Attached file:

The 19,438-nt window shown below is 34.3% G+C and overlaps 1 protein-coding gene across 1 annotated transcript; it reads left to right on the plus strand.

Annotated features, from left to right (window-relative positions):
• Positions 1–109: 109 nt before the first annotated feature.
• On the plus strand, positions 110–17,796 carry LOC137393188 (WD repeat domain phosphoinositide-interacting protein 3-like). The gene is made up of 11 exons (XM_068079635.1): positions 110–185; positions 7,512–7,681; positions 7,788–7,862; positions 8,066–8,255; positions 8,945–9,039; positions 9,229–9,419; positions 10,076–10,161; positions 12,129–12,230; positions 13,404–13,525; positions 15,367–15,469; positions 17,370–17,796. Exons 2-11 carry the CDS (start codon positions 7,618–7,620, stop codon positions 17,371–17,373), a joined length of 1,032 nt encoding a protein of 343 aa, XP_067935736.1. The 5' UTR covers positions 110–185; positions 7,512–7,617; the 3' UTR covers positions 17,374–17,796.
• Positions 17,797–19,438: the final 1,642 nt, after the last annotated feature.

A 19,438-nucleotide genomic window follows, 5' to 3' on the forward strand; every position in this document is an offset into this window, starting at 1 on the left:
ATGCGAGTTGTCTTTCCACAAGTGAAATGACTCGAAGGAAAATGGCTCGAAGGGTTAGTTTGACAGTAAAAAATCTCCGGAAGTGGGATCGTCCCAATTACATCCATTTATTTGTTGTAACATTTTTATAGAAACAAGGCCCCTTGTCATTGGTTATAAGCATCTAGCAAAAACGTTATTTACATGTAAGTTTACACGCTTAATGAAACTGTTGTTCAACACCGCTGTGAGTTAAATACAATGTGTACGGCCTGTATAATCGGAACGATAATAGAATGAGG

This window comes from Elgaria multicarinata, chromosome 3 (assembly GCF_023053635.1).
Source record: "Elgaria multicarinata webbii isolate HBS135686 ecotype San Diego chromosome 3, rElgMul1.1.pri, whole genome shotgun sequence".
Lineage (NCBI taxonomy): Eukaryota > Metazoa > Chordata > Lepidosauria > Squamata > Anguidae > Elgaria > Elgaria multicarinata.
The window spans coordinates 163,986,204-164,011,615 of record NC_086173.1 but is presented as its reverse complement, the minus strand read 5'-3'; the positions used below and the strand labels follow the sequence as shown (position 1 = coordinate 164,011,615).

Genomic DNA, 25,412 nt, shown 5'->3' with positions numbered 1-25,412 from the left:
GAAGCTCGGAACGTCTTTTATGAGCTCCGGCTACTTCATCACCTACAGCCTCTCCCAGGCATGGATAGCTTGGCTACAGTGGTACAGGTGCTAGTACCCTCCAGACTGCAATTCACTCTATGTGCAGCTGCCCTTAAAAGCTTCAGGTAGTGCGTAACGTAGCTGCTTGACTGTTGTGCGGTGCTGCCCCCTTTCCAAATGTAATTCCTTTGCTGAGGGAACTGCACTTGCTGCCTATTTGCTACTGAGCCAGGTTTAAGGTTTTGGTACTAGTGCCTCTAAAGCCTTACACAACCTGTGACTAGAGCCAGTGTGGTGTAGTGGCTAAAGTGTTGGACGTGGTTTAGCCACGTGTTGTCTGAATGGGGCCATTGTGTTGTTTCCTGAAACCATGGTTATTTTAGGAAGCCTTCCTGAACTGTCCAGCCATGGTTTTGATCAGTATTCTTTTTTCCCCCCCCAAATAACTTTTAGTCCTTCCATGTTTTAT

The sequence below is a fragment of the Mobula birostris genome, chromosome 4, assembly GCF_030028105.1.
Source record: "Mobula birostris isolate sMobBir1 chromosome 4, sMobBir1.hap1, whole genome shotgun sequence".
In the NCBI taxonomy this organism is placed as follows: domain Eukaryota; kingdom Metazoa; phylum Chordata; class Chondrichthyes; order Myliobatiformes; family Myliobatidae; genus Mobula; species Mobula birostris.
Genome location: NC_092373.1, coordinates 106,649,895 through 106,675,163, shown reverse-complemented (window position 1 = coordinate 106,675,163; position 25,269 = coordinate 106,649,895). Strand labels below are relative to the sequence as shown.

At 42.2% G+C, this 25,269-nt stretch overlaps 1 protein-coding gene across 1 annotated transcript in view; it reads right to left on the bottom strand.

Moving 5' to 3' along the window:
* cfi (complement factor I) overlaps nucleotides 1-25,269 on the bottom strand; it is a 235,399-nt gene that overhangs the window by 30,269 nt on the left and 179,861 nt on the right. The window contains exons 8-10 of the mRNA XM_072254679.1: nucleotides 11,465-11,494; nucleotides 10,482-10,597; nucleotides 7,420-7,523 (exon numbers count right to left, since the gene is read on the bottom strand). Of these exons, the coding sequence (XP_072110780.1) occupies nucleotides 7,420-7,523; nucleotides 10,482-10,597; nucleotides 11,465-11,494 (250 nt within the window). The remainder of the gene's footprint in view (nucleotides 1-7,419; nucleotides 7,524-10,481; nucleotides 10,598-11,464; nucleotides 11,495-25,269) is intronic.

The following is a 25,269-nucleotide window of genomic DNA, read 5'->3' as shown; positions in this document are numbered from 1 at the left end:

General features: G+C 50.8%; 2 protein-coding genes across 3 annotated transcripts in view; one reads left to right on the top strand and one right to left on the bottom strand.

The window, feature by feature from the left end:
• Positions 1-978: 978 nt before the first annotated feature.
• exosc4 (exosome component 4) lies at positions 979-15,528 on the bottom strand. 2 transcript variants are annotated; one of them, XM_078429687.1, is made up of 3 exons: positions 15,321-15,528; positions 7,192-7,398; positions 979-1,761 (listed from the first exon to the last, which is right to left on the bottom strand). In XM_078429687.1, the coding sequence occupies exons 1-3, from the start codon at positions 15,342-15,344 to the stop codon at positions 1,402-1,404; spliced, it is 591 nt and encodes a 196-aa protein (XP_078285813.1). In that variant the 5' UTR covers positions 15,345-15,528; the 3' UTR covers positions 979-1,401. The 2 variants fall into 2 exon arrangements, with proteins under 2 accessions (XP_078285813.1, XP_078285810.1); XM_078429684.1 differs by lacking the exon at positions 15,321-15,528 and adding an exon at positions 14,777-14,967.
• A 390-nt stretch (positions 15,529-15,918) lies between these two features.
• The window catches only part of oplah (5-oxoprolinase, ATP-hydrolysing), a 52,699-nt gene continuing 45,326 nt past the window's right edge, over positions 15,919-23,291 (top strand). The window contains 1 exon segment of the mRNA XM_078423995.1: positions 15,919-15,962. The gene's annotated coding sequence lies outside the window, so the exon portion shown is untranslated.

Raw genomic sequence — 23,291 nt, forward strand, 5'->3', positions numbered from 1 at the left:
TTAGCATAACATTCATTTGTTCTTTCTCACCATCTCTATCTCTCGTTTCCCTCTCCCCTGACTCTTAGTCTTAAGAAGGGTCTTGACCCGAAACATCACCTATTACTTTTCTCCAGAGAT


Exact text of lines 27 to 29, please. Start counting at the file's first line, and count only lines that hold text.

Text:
• The window catches only part of oplah (5-oxoprolinase, ATP-hydrolysing), a 52,699-nt gene continuing 45,326 nt past the window's right edge, over positions 15,919-23,291 (top strand). The window contains 1 exon segment of the mRNA XM_078423995.1: positions 15,919-15,962. The gene's annotated coding sequence lies outside the window, so the exon portion shown is untranslated.

Raw genomic sequence — 23,291 nt, forward strand, 5'->3', positions numbered from 1 at the left:
TTAGCATAACATTCATTTGTTCTTTCTCACCATCTCTATCTCTCGTTTCCCTCTCCCCTGACTCTTAGTCTTAAGAAGGGTCTTGACCCGAAACATCACCTATTACTTTTCTCCAGAGAT